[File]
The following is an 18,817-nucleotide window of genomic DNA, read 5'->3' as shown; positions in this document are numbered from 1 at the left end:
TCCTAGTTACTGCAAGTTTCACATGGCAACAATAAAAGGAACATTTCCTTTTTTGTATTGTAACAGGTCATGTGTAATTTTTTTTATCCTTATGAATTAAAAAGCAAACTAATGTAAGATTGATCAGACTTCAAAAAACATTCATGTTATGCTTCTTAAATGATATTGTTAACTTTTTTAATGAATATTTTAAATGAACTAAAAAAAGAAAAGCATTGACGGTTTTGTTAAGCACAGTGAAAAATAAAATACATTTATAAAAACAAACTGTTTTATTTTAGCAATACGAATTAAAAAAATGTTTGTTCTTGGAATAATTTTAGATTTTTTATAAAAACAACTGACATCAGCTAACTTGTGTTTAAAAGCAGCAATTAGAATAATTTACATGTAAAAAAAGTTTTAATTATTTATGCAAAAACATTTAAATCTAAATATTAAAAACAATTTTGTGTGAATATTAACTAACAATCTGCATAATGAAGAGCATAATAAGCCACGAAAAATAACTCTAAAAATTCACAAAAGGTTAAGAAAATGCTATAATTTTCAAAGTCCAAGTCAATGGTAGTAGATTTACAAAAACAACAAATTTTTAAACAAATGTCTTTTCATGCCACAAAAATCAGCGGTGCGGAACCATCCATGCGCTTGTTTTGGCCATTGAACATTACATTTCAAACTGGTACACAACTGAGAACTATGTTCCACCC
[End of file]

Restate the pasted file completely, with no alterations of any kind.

The following is an 18,817-nucleotide window of genomic DNA, read 5'->3' as shown; positions in this document are numbered from 1 at the left end:
TCCTAGTTACTGCAAGTTTCACATGGCAACAATAAAAGGAACATTTCCTTTTTTGTATTGTAACAGGTCATGTGTAATTTTTTTTATCCTTATGAATTAAAAAGCAAACTAATGTAAGATTGATCAGACTTCAAAAAACATTCATGTTATGCTTCTTAAATGATATTGTTAACTTTTTTAATGAATATTTTAAATGAACTAAAAAAAGAAAAGCATTGACGGTTTTGTTAAGCACAGTGAAAAATAAAATACATTTATAAAAACAAACTGTTTTATTTTAGCAATACGAATTAAAAAAATGTTTGTTCTTGGAATAATTTTAGATTTTTTATAAAAACAACTGACATCAGCTAACTTGTGTTTAAAAGCAGCAATTAGAATAATTTACATGTAAAAAAAGTTTTAATTATTTATGCAAAAACATTTAAATCTAAATATTAAAAACAATTTTGTGTGAATATTAACTAACAATCTGCATAATGAAGAGCATAATAAGCCACGAAAAATAACTCTAAAAATTCACAAAAGGTTAAGAAAATGCTATAATTTTCAAAGTCCAAGTCAATGGTAGTAGATTTACAAAAACAACAAATTTTTAAACAAATGTCTTTTCATGCCACAAAAATCAGCGGTGCGGAACCATCCATGCGCTTGTTTTGGCCATTGAACATTACATTTCAAACTGGTACACAACTGAGAACTATGTTCCACCC